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Watchdog: Inquiry delay at care crisis council left children at risk of abuse

Bruce Adamson (Pic: Stewart Attwood)
Bruce Adamson (Pic: Stewart Attwood)

A council’s failure to fully investigate a care scandal in 2017 put more children at risk, according to the Children’s Commissioner for Scotland Bruce Adamson.

Edinburgh Council’s chief executive Andrew Kerr ordered an independent investigation into secure care services in 2017 after a review into Gordon Collins, a care worker, was convicted of sexually abusing children at two homes, but the inquiry did not go ahead.

A full investigation was eventually ordered in 2020 and an excoriating but still secret report details a toxic management culture and alarming allegations of physical abuse.

We reported last week how it also describes a vulnerable young woman being allowed by the council to live with a care worker suspected of an inappropriate relationship with 15-year-old girl.

The council has rejected mounting calls to publish the report after only releasing a summary and councillors, allowed to see the full document, were banned from taking notes.

Care crisis council let vulnerable girl live with suspected paedophile

Children’s Commissioner Bruce Adamson is among those calling on the council to publish the report in full while protecting the identity of the young people referred to. His officials have now held a meeting with senior managers at the council and a subsequent letter sent to the local authority’s children’s services director Amanda Hatton criticised the council for a lack of action following the Collins report.

It said: “We were dismayed to see so many similarities between the issues raised by the most recent investigation and that review report.

“It is right that the council acknowledges that failure to properly respond to the Significant Case Review report five years ago has led to a situation in which children were subject to unacceptable and unlawful conduct.”

Adamson welcomed the council’s offer of independent legal advice to those affected by the scandal but rejected an invitation to join the council’s strategic improvement board because he is an independent watchdog.

Instead, he asked for quarterly progress reports and called for the publication of the critical secure services report.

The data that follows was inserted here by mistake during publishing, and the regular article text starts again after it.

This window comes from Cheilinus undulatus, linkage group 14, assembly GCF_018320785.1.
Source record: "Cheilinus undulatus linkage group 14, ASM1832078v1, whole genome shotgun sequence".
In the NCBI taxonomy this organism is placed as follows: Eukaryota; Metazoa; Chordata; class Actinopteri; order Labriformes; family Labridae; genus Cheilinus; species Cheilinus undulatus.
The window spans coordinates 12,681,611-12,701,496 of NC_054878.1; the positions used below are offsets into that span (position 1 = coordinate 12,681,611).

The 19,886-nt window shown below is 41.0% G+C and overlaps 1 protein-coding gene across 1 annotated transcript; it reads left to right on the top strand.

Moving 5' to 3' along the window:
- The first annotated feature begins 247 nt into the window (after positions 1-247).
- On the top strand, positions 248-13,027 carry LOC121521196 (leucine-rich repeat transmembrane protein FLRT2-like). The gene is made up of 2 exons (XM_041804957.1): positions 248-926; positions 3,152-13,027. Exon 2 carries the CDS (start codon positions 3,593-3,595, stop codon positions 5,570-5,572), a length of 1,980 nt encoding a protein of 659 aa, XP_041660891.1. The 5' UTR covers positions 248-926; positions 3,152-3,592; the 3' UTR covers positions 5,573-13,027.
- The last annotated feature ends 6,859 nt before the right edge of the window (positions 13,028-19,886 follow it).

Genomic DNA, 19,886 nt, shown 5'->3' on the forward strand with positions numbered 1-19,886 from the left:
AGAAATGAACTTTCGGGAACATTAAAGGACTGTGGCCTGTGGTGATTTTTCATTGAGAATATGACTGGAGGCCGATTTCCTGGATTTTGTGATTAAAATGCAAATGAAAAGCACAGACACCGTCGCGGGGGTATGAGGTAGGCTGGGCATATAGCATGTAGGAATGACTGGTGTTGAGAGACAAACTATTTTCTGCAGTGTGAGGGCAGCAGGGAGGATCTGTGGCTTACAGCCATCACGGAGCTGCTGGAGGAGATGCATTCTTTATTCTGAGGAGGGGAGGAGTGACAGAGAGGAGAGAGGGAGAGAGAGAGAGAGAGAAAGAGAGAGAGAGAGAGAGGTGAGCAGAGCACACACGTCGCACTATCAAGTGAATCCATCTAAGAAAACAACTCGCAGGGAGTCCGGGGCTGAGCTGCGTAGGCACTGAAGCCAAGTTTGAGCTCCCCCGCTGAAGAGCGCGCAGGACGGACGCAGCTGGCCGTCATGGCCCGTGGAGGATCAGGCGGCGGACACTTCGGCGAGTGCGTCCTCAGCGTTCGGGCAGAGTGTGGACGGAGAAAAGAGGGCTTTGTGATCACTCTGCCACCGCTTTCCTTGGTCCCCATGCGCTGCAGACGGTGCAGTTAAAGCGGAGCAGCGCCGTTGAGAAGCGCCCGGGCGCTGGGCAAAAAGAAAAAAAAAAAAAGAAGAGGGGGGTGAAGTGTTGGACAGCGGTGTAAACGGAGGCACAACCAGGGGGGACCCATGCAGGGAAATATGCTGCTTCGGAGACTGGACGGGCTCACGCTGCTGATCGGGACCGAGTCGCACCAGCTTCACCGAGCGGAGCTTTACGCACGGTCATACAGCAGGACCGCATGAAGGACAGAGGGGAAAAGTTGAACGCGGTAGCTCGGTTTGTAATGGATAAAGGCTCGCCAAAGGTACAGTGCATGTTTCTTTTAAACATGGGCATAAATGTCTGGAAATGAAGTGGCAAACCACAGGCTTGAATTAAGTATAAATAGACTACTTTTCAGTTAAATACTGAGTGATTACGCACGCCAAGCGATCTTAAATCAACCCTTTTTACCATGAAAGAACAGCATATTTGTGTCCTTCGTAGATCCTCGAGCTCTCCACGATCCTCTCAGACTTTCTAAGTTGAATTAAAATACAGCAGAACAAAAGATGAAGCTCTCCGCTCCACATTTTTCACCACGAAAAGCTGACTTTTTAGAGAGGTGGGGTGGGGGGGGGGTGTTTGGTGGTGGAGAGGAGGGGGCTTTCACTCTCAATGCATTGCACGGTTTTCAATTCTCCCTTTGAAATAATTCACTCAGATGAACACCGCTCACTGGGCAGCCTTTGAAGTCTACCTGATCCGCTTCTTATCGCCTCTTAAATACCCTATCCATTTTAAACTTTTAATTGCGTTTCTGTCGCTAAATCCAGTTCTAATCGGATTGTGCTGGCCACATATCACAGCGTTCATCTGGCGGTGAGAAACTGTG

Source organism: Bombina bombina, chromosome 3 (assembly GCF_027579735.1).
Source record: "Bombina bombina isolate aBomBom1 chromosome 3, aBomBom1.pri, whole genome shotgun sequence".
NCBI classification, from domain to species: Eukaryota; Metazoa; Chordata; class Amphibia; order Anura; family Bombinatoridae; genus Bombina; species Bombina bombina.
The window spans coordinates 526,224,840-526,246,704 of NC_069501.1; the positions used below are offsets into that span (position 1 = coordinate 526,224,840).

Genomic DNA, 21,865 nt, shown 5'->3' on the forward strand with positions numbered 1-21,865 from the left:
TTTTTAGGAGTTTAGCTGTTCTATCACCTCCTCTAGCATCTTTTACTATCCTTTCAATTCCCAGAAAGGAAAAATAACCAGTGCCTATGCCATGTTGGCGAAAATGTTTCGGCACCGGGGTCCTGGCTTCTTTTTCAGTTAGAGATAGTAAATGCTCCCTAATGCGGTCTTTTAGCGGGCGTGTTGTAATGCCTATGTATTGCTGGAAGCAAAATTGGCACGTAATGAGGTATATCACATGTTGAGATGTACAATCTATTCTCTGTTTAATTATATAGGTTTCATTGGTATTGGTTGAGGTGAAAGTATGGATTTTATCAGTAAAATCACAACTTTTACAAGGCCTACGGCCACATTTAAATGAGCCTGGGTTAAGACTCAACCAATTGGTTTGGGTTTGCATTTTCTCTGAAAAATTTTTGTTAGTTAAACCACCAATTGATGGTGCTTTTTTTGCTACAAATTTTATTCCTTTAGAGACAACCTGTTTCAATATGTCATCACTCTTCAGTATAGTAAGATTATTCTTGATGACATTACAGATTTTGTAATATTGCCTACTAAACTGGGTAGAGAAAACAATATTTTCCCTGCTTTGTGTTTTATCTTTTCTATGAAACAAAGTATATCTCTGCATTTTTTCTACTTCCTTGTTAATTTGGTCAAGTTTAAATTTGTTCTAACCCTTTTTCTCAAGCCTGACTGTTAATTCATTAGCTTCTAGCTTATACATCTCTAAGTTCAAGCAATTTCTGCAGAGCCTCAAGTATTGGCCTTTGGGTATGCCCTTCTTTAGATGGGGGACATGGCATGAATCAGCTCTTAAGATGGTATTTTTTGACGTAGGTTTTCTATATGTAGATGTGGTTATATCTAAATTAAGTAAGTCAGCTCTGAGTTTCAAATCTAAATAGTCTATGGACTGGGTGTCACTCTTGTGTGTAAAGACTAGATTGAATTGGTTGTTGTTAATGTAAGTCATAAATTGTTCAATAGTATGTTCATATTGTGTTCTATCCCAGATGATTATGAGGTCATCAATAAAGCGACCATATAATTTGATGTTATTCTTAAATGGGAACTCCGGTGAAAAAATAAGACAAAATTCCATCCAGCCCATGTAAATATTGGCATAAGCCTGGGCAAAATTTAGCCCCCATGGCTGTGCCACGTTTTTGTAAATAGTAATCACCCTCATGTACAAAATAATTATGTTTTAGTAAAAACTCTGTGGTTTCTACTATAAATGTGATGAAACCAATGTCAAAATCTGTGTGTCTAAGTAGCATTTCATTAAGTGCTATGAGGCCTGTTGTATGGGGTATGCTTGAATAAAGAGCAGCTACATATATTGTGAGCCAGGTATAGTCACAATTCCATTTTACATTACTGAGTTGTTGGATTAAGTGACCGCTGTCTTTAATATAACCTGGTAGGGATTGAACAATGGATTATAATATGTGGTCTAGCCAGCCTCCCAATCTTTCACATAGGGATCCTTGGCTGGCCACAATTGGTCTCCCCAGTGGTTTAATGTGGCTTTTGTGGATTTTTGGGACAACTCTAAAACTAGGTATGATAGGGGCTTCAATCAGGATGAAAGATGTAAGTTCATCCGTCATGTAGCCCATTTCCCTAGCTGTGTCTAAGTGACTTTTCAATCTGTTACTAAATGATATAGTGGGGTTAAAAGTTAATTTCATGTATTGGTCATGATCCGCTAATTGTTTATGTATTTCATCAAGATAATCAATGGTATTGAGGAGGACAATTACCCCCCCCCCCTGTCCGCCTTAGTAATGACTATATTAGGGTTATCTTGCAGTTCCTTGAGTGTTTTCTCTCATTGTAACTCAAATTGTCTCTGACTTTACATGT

However, he was told it is being withheld to avoid derailing disciplinary proceedings against staff and a subsequent decision on whether to release it would be for councillors to take.

The council had ordered an inquiry after the review into how Collins groomed and abused children at two homes, in 2017 but, Adamson said, the failure to commission an independent investigation meant more children were “subject to unacceptable and unlawful conduct”.

He said: “I have been clear that it is an important rights safeguard that the young people affected are provided with the appropriate supports including independent legal advice and have asked that the council provide us with an update when that has been undertaken.”

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An emergency meeting is being held on Tuesday following our reports last week and leader of the council’s Conservative councillors Iain Whyte is calling for an end to the secrecy surrounding the report. He said: “Councillors might try to have the discussion in private if there are data protection issues, but what we are asking for doesn’t need to expose any of that.

“My view is the chief executive should be publicly questioned by councillors. He is ultimately responsible for overseeing children’s services. He is ultimately responsible for ensuring his director implements things, especially when it comes from the top, and I think he’s been asleep on the job.

“We now know there was an investigation ordered at the behest of the chief executive, or under his authority, in 2017 and nothing happened. That’s a new allegation and it’s the first thing that can be drawn directly to Andrew Kerr.

“If his authority was used to order an investigation and then he didn’t bother to ask the result of that and no investigation took place, I think he is culpable in terms of his oversight of the organisation and he should go.”

A whistleblower is also planning to give a joint statement to councillors before the emergency meeting. Christine Scott, former community programme manager at a school, who left the council in 2017 after making allegations, has asked to address the meeting on behalf of another of the whistleblowers who wants to remain anonymous.

Scott said: “I’ll be telling councillors of yet more harrowing allegations related to secure services. It’s scandalous that we’re still having to battle to expose this cover-up.”

Edinburgh Council said: “We’re keen to have an open and transparent engagement with independent organisations as we’re committed to having external scrutiny of our progress. We asked a number of them to be part of our Improvement Board and believed the Children and Young People’s Commissioner Scotland office could offer a perspective that would be helpful in our journey.

“We had a constructive meeting with them earlier in the month and they welcomed the lessons from the Significant Case Review in 2016/17 have been embedded into our action plan.

“The commissioner’s office were also keen to learn more about our proposals for independent scrutineers and visitors for our young children which would be a first in Scotland.”

The council added: “It’s so important that young people we look after have faith that they will be listened to and treated with absolute care and respect.”